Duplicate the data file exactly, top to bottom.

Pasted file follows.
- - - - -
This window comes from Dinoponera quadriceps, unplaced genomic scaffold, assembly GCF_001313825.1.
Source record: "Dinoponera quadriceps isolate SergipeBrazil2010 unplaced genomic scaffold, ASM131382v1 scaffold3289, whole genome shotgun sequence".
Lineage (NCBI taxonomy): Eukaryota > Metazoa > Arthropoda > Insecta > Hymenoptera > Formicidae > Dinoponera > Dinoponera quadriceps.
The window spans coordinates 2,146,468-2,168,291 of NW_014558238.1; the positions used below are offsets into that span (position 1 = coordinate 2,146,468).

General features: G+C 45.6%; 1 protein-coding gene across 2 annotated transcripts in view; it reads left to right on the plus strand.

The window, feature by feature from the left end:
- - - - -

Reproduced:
This window comes from Dinoponera quadriceps, unplaced genomic scaffold, assembly GCF_001313825.1.
Source record: "Dinoponera quadriceps isolate SergipeBrazil2010 unplaced genomic scaffold, ASM131382v1 scaffold3289, whole genome shotgun sequence".
Lineage (NCBI taxonomy): Eukaryota > Metazoa > Arthropoda > Insecta > Hymenoptera > Formicidae > Dinoponera > Dinoponera quadriceps.
The window spans coordinates 2,146,468-2,168,291 of NW_014558238.1; the positions used below are offsets into that span (position 1 = coordinate 2,146,468).

General features: G+C 45.6%; 1 protein-coding gene across 2 annotated transcripts in view; it reads left to right on the plus strand.

The window, feature by feature from the left end: